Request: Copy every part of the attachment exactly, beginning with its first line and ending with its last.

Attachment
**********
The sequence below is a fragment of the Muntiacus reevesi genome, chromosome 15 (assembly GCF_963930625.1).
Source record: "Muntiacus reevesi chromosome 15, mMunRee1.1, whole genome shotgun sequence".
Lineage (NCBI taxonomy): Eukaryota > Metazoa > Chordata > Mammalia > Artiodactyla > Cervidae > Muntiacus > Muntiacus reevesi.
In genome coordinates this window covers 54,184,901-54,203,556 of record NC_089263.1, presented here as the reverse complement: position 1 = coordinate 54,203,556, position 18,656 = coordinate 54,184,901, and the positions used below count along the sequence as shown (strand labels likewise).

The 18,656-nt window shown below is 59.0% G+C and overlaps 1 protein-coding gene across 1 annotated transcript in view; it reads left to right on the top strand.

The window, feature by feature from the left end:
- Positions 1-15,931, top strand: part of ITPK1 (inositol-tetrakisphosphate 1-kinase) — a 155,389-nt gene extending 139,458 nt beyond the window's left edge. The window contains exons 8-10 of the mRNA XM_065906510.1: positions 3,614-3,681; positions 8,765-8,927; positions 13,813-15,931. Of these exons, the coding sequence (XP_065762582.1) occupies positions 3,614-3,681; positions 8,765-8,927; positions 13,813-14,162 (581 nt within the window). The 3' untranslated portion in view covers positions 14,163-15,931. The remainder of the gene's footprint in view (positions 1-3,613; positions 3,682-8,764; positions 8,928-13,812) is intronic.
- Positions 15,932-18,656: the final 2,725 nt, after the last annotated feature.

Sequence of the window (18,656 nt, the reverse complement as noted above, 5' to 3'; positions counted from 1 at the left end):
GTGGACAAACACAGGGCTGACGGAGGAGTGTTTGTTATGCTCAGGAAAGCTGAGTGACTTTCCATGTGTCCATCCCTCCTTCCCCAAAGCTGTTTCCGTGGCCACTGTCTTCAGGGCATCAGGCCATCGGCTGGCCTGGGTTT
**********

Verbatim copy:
The sequence below is a fragment of the Muntiacus reevesi genome, chromosome 15 (assembly GCF_963930625.1).
Source record: "Muntiacus reevesi chromosome 15, mMunRee1.1, whole genome shotgun sequence".
Lineage (NCBI taxonomy): Eukaryota > Metazoa > Chordata > Mammalia > Artiodactyla > Cervidae > Muntiacus > Muntiacus reevesi.
In genome coordinates this window covers 54,184,901-54,203,556 of record NC_089263.1, presented here as the reverse complement: position 1 = coordinate 54,203,556, position 18,656 = coordinate 54,184,901, and the positions used below count along the sequence as shown (strand labels likewise).

The 18,656-nt window shown below is 59.0% G+C and overlaps 1 protein-coding gene across 1 annotated transcript in view; it reads left to right on the top strand.

The window, feature by feature from the left end:
- Positions 1-15,931, top strand: part of ITPK1 (inositol-tetrakisphosphate 1-kinase) — a 155,389-nt gene extending 139,458 nt beyond the window's left edge. The window contains exons 8-10 of the mRNA XM_065906510.1: positions 3,614-3,681; positions 8,765-8,927; positions 13,813-15,931. Of these exons, the coding sequence (XP_065762582.1) occupies positions 3,614-3,681; positions 8,765-8,927; positions 13,813-14,162 (581 nt within the window). The 3' untranslated portion in view covers positions 14,163-15,931. The remainder of the gene's footprint in view (positions 1-3,613; positions 3,682-8,764; positions 8,928-13,812) is intronic.
- Positions 15,932-18,656: the final 2,725 nt, after the last annotated feature.

Sequence of the window (18,656 nt, the reverse complement as noted above, 5' to 3'; positions counted from 1 at the left end):
GTGGACAAACACAGGGCTGACGGAGGAGTGTTTGTTATGCTCAGGAAAGCTGAGTGACTTTCCATGTGTCCATCCCTCCTTCCCCAAAGCTGTTTCCGTGGCCACTGTCTTCAGGGCATCAGGCCATCGGCTGGCCTGGGTTT